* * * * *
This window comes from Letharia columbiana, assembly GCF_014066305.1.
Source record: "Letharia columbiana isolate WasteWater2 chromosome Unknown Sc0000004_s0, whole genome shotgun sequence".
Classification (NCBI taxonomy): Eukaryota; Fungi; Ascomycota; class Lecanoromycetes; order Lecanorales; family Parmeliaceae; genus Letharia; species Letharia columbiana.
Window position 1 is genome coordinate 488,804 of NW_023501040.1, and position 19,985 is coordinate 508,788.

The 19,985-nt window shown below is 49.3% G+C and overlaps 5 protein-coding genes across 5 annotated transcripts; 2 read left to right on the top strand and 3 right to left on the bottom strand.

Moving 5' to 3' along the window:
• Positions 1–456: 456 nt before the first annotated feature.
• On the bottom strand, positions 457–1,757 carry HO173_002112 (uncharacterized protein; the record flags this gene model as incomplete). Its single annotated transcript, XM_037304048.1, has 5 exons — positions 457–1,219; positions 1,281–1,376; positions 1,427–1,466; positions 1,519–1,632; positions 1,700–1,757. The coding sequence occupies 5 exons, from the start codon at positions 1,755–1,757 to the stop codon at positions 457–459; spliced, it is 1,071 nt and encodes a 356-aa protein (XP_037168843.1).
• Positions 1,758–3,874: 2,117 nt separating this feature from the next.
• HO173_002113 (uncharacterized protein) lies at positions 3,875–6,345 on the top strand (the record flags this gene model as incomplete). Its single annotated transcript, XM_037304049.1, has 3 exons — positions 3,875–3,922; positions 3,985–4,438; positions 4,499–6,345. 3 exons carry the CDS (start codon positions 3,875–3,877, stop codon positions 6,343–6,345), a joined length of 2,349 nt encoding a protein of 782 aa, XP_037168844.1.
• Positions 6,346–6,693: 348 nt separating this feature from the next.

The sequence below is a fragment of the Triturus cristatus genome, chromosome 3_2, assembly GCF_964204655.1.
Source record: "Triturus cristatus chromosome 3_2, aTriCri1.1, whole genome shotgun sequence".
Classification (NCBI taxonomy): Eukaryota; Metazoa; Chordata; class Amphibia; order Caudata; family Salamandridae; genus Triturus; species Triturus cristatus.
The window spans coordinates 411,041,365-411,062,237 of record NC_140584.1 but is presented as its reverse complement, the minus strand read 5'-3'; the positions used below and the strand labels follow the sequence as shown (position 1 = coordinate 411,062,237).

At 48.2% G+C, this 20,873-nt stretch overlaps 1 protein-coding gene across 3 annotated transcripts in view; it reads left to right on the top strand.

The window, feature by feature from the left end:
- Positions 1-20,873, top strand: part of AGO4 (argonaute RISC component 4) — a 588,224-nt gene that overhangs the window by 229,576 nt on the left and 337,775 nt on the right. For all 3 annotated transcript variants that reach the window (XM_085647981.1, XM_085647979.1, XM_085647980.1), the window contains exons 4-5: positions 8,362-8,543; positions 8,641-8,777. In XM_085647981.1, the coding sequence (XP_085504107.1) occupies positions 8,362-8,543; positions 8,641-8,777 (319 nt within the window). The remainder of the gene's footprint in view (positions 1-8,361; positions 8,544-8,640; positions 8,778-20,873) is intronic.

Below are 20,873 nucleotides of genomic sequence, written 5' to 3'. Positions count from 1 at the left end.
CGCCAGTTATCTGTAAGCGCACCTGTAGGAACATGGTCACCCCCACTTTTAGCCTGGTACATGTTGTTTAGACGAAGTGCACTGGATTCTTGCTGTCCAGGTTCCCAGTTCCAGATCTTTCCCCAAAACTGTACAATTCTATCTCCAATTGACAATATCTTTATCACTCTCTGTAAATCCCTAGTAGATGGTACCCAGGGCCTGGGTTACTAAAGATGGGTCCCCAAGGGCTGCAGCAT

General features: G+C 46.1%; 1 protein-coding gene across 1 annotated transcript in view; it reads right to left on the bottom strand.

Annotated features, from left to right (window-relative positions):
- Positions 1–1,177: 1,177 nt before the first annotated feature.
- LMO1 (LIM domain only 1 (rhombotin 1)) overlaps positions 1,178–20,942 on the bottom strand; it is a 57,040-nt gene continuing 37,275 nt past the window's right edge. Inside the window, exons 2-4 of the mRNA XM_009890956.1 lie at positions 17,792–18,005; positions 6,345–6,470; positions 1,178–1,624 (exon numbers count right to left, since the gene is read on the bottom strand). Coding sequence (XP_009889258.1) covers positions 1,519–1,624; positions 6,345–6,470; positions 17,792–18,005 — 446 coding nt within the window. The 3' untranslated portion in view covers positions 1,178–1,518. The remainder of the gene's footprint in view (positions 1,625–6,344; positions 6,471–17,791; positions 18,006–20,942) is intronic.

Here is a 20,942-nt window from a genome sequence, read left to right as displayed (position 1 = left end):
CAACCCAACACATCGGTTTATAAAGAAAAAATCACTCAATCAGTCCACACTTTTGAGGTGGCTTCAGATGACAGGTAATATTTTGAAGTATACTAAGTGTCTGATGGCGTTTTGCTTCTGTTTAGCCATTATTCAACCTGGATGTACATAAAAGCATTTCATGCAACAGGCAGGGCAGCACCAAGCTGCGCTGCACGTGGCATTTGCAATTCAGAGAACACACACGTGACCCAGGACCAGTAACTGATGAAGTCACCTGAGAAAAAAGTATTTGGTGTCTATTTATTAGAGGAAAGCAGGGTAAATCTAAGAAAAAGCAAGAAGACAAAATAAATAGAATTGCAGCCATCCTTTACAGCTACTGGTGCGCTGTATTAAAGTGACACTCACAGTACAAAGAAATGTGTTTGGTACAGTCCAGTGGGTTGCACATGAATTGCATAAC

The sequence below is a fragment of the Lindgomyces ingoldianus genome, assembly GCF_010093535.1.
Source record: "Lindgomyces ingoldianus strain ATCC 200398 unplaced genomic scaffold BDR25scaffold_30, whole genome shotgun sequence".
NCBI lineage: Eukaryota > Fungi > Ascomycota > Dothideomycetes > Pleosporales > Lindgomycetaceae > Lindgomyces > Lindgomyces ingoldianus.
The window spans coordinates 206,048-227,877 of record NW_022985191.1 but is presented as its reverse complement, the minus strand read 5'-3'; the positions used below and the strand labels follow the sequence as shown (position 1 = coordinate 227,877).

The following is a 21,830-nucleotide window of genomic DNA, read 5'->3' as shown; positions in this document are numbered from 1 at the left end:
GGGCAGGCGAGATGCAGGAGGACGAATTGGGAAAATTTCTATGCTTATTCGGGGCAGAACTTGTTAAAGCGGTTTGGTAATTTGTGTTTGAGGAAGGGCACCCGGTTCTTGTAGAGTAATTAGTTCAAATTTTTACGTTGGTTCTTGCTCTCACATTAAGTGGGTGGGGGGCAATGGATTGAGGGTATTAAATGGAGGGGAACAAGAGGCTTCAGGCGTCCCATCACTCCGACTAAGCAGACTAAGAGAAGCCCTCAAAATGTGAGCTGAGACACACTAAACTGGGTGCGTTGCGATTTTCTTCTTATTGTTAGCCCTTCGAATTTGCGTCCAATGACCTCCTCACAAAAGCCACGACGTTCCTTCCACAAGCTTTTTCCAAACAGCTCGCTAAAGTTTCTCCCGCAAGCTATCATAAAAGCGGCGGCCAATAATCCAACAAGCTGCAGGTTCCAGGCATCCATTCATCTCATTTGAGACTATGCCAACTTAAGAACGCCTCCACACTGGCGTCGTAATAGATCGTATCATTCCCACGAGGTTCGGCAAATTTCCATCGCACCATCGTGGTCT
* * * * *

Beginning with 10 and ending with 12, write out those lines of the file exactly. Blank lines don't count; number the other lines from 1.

• HO173_002113 (uncharacterized protein) lies at positions 3,875–6,345 on the top strand (the record flags this gene model as incomplete). Its single annotated transcript, XM_037304049.1, has 3 exons — positions 3,875–3,922; positions 3,985–4,438; positions 4,499–6,345. 3 exons carry the CDS (start codon positions 3,875–3,877, stop codon positions 6,343–6,345), a joined length of 2,349 nt encoding a protein of 782 aa, XP_037168844.1.
• Positions 6,346–6,693: 348 nt separating this feature from the next.

The sequence below is a fragment of the Triturus cristatus genome, chromosome 3_2, assembly GCF_964204655.1.